A sizable majority of the country supports universal background checks, bans on assault weapons, and limiting magazine size. But the whole political system is taken hostage by the loud voices of the minority, who value their "right" to own 30-round magazines and military-style assault weapons more than trying to save lives. Gun advocates are right about one thing: criminals will still find ways to obtain weapons. That's true. But with stricter laws, fewer criminals can obtain weapons. It will be harder for criminals to obtain weapons. People who consider themselves the "good guys" should realize that trying our hardest to keep guns out of the hands of murders is not a sacrifice or a restriction on liberty—it's "common sense," as President Obama would say.
There is hope when our young people are thinking this way about the issue. Recently I was at my local grocery store and used a cloth bag for bagging my groceries with the logo of the Brady Campaign on it. The young boy who checked me out looked at the bag and said: " Nice bag. We just can't get gun control bills passed in this country." He's right, of course. He is our hope for the future of the issue. The college student who wrote the piece above is our hope for the future.

But I digressed. Let's check some 2013 "facts" about guns and gun reform. Politifact has put this together some of the claims on both sides for us. And this is their conclusion:
Since PolitiFact has fact-checked guns extensively, perhaps it’s surprising that our most important lesson doesn’t come from the facts that we proved right or wrong. Rather, the most salient point from 2013 is that there are many facts we don’t have enough data to rule on.  
Right now, due to a lack of research, we can’t concretely say how many guns are in civilian hands, a statistic Washington, nonvoting congressional delegate Eleanor Holmes Norton tried to get at after the Navy Yard shooting. We rated her claim Half True. (...) 
One of the most interesting examples is that Vice President Joe Biden said that since Newtown, more people died by gunshot than have died in the entirety of the war in Afghanistan. We rated his claim True after finding that at least twice as many people were killed by guns as in the 12 years of war.
Following Newtown, President Barack Obama released a plan to reduce gun violence through methods like strengthening background checks, getting more dangerous weapons off the streets and securing schools. Also of note is that the White House called to "end the freeze on gun violence research."
Sigh. We research virtually everything else. But gun violence? Not really. The effects of easy access to guns for children and teens? Not so much. The effect of stronger gun laws? Not so much although the Law Center to Prevent Gun Violence and Brady Campaign released a report recently about state gun laws that might help. Also check out this report from Mayors Against Illegal Guns about states with strong gun laws and the resulting lower rates of gun deaths of women in domestic shootings.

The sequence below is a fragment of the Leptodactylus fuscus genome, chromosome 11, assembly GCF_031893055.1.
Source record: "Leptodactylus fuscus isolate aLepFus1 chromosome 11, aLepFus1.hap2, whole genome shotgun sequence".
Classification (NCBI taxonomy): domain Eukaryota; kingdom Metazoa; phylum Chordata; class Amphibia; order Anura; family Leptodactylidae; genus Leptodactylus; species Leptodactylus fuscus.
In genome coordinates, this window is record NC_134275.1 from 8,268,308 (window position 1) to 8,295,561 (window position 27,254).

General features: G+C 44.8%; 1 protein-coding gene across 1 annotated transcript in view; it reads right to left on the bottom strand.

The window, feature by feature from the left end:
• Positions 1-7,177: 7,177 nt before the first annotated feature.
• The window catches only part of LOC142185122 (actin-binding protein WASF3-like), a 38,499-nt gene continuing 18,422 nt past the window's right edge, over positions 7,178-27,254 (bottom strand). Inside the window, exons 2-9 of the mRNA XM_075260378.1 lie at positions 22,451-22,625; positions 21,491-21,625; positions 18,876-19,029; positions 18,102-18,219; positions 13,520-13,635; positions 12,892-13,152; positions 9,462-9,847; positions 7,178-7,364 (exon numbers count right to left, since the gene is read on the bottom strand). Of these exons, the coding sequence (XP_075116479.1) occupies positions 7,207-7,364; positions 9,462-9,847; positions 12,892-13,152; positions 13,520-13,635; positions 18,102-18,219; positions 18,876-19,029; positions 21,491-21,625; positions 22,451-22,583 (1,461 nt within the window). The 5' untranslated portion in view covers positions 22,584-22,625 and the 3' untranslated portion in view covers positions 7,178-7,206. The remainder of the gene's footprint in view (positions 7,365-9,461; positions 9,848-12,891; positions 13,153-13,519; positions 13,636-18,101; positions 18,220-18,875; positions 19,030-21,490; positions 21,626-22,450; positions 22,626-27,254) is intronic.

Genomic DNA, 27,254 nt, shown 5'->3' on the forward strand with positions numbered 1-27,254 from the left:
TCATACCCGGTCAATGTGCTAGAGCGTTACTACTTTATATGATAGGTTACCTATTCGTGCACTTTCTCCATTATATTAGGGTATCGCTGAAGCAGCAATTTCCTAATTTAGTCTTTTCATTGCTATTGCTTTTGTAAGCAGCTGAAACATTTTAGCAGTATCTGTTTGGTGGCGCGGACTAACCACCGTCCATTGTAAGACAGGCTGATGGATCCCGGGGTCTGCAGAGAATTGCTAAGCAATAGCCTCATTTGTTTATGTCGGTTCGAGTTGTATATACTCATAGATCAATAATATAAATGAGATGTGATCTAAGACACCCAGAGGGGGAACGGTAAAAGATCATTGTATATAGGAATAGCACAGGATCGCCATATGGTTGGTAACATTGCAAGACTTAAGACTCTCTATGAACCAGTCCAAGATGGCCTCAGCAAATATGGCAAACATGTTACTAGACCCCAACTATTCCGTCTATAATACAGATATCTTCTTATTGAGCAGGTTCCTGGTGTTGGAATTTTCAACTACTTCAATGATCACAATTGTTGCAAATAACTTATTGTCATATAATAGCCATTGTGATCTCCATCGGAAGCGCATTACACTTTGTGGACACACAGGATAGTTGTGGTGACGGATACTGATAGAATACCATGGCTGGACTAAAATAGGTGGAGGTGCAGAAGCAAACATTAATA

I am grateful for organizations like those above who continue their work in the area of gun violence prevention and provide some research that shows us why we need to pass stronger gun laws. They are and will make a difference to the conversation about gun violence in 2014. Look for more studies, more support for and more noise from other groups such as Moms Demand Action for Gun Sense in America, Americans for Responsible Solutions, the Violence Policy Center, Coalition to Stop Gun Violence, States United to Prevent Gun Violence, Faiths United to Prevent Gun Violence, and state groups, victims' support groups, bloggers and social media sites. Again I refer you to some of my favorite blogs- Kid Shootings, Ohh Shoot and Walmart Shootings as well as New Trajectory. In addition, the Center to Prevent Youth Violence is working to get parents to ask if there are guns where their children and teens play and hang out. And the GunFreeKids site has worked hard and succeeded in keeping the gun lobby from getting guns onto our college campuses. There are many of us out there. In 2014 we will continue our work and be a force in the conversation about gun violence prevention.

And finally I can't end without a report of the inevitable New Year's shootings. Let's check them out:
A Florida man playing with his gun shot himself in the head. 
A Kansas woman playing with a gun shot a man in the head. 
Bullet fragments struck a California man in the head in New Year's Eve celebratory gun fire.